Seeing the results/impact of our work. Sometimes it’s an “aha” moment at one of our summits, in a classroom, or at a community event. Sometimes it’s seeing a restaurant or hotel realize how they can improve their sustainability, and sometimes it’s something simple, like a friend who excitedly tells me about changes they’ve made in their lifestyle to reduce their footprint.

Where would you like to take the organization next?
CARE would like to be recognized as the leader in sustainability for Cape Cod & the Islands through increased visibility and more participation in our stewardship program. We are working to expand our staff, board and volunteer base to achieve that. In 2022, we are celebrating our 10th anniversary by installing 10 water filling stations across the region, doubling the 10 we installed in our first 10 years. By the end of the year, these water filling stations will have displaced thousands of single-use plastic water bottles!

Do you have an interesting occupation or unique business? Contact carol@capeplymouthbusiness.com to be considered for this feature.

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COVER STORY

2022 Savvy Social Banner

As a teenager, Ashley Mason had a fashion and lifestyle blog that resulted in brand partnerships.

“Society doesn’t exactly encourage you to start a business at a young age, so I thought that I had to go to college, get my degree, build up a successful 20+ year career at a big marketing agency, and then go off and start my own agency,” she notes on her website.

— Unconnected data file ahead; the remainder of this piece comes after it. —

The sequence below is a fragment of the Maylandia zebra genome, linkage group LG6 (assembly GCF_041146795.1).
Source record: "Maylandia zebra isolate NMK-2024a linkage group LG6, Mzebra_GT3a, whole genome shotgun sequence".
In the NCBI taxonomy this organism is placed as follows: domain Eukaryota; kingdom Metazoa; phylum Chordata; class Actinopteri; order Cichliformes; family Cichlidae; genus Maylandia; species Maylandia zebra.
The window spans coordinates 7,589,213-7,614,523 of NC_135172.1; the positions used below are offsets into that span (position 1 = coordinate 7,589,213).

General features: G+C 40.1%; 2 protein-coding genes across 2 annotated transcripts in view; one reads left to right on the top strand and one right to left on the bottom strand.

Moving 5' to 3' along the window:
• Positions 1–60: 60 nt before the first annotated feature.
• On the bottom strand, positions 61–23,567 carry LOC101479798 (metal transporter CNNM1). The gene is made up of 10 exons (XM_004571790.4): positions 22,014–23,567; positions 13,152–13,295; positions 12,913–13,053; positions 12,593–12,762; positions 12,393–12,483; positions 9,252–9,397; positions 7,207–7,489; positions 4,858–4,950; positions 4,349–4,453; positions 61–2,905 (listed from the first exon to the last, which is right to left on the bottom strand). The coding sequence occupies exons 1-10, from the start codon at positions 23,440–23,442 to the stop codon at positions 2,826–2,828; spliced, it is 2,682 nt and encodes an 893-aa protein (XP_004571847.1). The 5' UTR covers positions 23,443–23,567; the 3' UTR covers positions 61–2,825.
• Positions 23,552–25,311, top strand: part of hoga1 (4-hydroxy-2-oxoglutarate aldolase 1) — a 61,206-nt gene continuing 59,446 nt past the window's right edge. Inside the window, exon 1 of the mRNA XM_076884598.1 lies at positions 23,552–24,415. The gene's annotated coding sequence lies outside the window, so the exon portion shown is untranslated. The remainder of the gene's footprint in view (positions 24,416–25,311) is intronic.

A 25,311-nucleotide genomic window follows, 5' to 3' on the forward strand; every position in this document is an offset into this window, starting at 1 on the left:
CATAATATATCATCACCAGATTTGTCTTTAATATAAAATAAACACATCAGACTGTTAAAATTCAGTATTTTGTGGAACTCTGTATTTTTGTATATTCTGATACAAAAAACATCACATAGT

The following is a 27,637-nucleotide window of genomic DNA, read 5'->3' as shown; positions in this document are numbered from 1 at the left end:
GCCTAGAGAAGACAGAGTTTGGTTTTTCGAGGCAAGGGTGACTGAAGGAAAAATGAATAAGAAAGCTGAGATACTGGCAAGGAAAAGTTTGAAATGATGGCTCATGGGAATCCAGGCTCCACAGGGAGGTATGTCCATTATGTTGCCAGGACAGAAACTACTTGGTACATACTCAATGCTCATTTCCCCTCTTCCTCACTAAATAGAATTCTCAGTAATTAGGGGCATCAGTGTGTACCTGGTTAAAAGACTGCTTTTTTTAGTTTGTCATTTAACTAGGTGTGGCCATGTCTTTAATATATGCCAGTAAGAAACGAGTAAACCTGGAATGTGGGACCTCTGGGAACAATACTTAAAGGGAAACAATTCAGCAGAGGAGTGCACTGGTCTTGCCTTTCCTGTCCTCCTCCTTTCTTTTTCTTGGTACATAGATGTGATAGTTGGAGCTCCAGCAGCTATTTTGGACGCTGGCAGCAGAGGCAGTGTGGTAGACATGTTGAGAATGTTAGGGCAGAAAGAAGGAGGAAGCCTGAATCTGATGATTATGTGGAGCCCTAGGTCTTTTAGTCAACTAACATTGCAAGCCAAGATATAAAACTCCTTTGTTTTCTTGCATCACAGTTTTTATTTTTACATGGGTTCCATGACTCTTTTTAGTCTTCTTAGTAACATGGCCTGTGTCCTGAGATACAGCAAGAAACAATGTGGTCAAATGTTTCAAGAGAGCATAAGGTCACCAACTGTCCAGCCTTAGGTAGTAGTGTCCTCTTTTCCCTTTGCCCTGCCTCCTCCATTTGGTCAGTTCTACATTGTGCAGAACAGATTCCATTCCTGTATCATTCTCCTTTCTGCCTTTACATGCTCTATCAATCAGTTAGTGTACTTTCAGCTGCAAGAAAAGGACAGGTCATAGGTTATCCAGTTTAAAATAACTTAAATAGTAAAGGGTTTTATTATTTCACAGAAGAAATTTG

Mason started her business in 2019, when she was 19 and still a student at Stonehill College, founded on her belief that a social media-focused marketing strategy was a proven road to successfully launching and building a brand. Today, Dash of Social has a staff of six and more than 50 clients.

Not too long ago, promoting services or products was accomplished via advertising in newspapers, TV or radio and press releases sent to media outlets who’d ideally find your pitch a great story for their publication. As Mason’s business demonstrates, internet and social media drastically changed the marketing strategy for startups as well as established businesses. At the very least, today’s business must have a website. If you’re a restaurant, online ordering was a lifeline for many dining establishments during the pandemic shutdowns. And Facebook and Instagram are not just for posting your latest exploits and photos of your kids.

Social media, once considered a realm for friends keeping in touch with each other, was harnessed as an additional way to reach audiences for services and products in immediate and cost effective ways.

“Social media allows you to reach a much larger audience than you currently have and allows you to target your audience,” says Mason. “There’s a potential for referrals. It also builds your credibility and drives traffic to your website.”

Having a presence on LinkedIn, Facebook and Instagram, for example, isn’t a ticket to success. Your account can get hacked, or if you violate a social media platform’s rule of engagement, you can lose that account. It’s especially important for small enterprises to have separate accounts for business and personal. Keep business business.

ASHLEY’S TIP: Businesses tend to think they should be on every social media platform. It’s only important to focus where your target audience is; start small, consistency is better than constancy.

“It’s important to diversify, I tell clients,” says Mason.

Judy Crocker had a career in marketing and advertising, including for a radio station, which she left in 2019 to start her own business at the encouragement of clients. She built her business, Make It Known Marketing, after identifying a need for an outsourced CMO for small to medium-sized businesses.